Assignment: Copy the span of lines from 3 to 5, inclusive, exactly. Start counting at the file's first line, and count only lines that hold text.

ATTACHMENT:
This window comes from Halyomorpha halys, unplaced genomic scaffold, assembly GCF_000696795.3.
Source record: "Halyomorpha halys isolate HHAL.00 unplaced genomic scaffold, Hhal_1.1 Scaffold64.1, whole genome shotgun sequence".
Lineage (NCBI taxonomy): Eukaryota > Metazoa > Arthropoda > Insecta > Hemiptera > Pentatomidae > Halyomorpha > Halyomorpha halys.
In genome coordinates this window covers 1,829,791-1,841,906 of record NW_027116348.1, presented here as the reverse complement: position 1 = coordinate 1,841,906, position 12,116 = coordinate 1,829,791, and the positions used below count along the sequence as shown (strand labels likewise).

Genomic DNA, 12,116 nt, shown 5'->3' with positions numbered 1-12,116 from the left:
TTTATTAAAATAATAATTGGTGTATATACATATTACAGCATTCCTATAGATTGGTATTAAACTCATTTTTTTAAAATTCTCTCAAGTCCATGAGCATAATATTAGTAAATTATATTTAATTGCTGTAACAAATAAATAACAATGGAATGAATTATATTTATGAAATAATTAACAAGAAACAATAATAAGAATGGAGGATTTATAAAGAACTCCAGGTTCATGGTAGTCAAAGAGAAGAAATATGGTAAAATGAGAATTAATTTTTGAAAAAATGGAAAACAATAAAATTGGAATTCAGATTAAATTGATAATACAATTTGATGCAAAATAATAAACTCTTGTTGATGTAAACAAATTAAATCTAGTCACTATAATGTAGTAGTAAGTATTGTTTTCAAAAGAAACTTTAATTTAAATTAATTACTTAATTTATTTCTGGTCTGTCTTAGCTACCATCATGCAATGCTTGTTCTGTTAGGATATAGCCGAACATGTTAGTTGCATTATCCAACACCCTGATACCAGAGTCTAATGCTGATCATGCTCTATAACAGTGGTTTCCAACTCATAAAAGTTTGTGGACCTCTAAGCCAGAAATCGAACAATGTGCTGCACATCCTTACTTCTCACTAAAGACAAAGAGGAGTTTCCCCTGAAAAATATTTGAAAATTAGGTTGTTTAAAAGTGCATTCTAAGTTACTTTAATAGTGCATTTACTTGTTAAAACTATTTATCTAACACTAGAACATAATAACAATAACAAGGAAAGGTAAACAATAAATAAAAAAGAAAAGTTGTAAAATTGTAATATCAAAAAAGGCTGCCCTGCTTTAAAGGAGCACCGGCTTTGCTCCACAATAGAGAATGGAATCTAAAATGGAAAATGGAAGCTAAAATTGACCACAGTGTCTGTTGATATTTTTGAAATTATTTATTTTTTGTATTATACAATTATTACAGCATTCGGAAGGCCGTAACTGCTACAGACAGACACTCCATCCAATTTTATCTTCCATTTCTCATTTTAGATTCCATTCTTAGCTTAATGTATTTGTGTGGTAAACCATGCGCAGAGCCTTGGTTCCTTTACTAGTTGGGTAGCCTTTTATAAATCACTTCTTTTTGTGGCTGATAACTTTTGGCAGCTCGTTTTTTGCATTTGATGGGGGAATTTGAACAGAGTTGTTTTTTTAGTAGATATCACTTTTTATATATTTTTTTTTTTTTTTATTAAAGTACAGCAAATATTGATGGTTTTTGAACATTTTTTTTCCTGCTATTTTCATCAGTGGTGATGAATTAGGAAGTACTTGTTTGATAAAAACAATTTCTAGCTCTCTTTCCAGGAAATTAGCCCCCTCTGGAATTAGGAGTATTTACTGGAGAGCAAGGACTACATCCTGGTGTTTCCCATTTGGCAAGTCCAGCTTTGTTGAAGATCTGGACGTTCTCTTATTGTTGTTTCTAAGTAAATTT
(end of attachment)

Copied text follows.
Lineage (NCBI taxonomy): Eukaryota > Metazoa > Arthropoda > Insecta > Hemiptera > Pentatomidae > Halyomorpha > Halyomorpha halys.
In genome coordinates this window covers 1,829,791-1,841,906 of record NW_027116348.1, presented here as the reverse complement: position 1 = coordinate 1,841,906, position 12,116 = coordinate 1,829,791, and the positions used below count along the sequence as shown (strand labels likewise).

Genomic DNA, 12,116 nt, shown 5'->3' with positions numbered 1-12,116 from the left: